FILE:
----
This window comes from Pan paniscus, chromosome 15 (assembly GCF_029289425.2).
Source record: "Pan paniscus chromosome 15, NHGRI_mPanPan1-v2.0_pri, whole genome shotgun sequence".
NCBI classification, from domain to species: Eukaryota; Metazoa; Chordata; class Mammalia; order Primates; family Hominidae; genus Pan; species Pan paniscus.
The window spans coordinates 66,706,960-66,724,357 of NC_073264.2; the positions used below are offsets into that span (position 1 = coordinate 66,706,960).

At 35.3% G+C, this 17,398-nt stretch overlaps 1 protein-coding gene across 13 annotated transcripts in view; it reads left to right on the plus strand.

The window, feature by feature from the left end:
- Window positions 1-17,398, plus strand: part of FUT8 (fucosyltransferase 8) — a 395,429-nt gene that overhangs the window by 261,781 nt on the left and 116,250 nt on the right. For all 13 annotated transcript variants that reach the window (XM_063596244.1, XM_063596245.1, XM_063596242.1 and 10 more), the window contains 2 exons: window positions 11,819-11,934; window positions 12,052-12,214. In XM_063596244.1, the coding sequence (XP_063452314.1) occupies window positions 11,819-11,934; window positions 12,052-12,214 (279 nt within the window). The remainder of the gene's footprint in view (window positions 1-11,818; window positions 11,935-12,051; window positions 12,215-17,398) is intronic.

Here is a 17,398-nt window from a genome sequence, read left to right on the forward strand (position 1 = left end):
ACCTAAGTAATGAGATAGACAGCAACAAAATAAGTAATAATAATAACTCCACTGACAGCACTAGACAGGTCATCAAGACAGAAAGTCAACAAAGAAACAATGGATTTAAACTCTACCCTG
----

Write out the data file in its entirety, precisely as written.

This window comes from Pan paniscus, chromosome 15 (assembly GCF_029289425.2).
Source record: "Pan paniscus chromosome 15, NHGRI_mPanPan1-v2.0_pri, whole genome shotgun sequence".
NCBI classification, from domain to species: Eukaryota; Metazoa; Chordata; class Mammalia; order Primates; family Hominidae; genus Pan; species Pan paniscus.
The window spans coordinates 66,706,960-66,724,357 of NC_073264.2; the positions used below are offsets into that span (position 1 = coordinate 66,706,960).

At 35.3% G+C, this 17,398-nt stretch overlaps 1 protein-coding gene across 13 annotated transcripts in view; it reads left to right on the plus strand.

The window, feature by feature from the left end:
- Window positions 1-17,398, plus strand: part of FUT8 (fucosyltransferase 8) — a 395,429-nt gene that overhangs the window by 261,781 nt on the left and 116,250 nt on the right. For all 13 annotated transcript variants that reach the window (XM_063596244.1, XM_063596245.1, XM_063596242.1 and 10 more), the window contains 2 exons: window positions 11,819-11,934; window positions 12,052-12,214. In XM_063596244.1, the coding sequence (XP_063452314.1) occupies window positions 11,819-11,934; window positions 12,052-12,214 (279 nt within the window). The remainder of the gene's footprint in view (window positions 1-11,818; window positions 11,935-12,051; window positions 12,215-17,398) is intronic.

Here is a 17,398-nt window from a genome sequence, read left to right on the forward strand (position 1 = left end):
ACCTAAGTAATGAGATAGACAGCAACAAAATAAGTAATAATAATAACTCCACTGACAGCACTAGACAGGTCATCAAGACAGAAAGTCAACAAAGAAACAATGGATTTAAACTCTACCCTG